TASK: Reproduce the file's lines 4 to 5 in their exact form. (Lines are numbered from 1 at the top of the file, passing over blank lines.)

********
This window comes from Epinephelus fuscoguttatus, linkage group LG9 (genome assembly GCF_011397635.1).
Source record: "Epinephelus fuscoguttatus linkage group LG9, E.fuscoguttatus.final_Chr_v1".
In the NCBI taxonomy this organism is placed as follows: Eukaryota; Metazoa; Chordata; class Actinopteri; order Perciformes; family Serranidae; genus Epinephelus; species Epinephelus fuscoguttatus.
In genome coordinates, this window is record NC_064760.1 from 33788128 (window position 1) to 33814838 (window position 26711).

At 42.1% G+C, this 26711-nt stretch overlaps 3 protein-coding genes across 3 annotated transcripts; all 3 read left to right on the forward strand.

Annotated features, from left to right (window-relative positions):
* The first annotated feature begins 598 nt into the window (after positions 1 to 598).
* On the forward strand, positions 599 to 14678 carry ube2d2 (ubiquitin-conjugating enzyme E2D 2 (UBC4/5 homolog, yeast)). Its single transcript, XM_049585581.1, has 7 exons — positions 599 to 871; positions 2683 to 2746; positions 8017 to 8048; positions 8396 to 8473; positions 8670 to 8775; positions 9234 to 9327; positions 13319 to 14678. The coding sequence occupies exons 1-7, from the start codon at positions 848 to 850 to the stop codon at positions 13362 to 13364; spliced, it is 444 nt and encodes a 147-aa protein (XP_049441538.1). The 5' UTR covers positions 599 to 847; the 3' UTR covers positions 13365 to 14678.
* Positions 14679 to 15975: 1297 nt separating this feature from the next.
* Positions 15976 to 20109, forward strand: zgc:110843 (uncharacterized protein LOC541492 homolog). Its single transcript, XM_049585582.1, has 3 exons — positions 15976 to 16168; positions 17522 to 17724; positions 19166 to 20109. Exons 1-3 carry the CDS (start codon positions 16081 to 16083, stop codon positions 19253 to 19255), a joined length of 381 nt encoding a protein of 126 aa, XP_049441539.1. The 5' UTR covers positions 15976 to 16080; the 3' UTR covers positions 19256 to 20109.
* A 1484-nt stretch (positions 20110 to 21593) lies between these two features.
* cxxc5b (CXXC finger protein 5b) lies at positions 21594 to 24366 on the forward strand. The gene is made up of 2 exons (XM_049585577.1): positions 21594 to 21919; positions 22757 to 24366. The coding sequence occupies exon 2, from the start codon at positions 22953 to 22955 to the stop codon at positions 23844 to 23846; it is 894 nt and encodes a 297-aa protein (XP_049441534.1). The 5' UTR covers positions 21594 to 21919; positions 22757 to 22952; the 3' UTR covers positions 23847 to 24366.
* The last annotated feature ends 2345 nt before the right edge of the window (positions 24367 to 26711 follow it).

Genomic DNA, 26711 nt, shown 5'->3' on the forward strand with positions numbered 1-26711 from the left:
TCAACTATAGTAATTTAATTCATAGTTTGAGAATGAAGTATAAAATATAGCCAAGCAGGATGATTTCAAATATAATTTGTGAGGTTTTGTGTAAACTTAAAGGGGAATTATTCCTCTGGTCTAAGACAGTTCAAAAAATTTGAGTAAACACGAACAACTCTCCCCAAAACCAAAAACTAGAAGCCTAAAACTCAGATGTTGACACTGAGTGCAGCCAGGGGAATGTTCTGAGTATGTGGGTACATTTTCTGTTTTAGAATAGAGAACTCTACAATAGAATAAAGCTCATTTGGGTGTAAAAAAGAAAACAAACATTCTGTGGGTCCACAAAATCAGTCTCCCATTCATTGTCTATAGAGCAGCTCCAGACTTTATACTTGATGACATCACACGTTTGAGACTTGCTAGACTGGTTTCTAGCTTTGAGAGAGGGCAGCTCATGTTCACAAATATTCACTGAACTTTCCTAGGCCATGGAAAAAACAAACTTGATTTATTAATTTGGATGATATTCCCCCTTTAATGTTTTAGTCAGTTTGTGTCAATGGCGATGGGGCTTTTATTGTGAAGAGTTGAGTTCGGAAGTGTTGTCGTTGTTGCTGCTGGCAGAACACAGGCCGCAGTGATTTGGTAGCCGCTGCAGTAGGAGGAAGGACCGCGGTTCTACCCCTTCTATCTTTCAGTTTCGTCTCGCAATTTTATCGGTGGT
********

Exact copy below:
In genome coordinates, this window is record NC_064760.1 from 33788128 (window position 1) to 33814838 (window position 26711).

At 42.1% G+C, this 26711-nt stretch overlaps 3 protein-coding genes across 3 annotated transcripts; all 3 read left to right on the forward strand.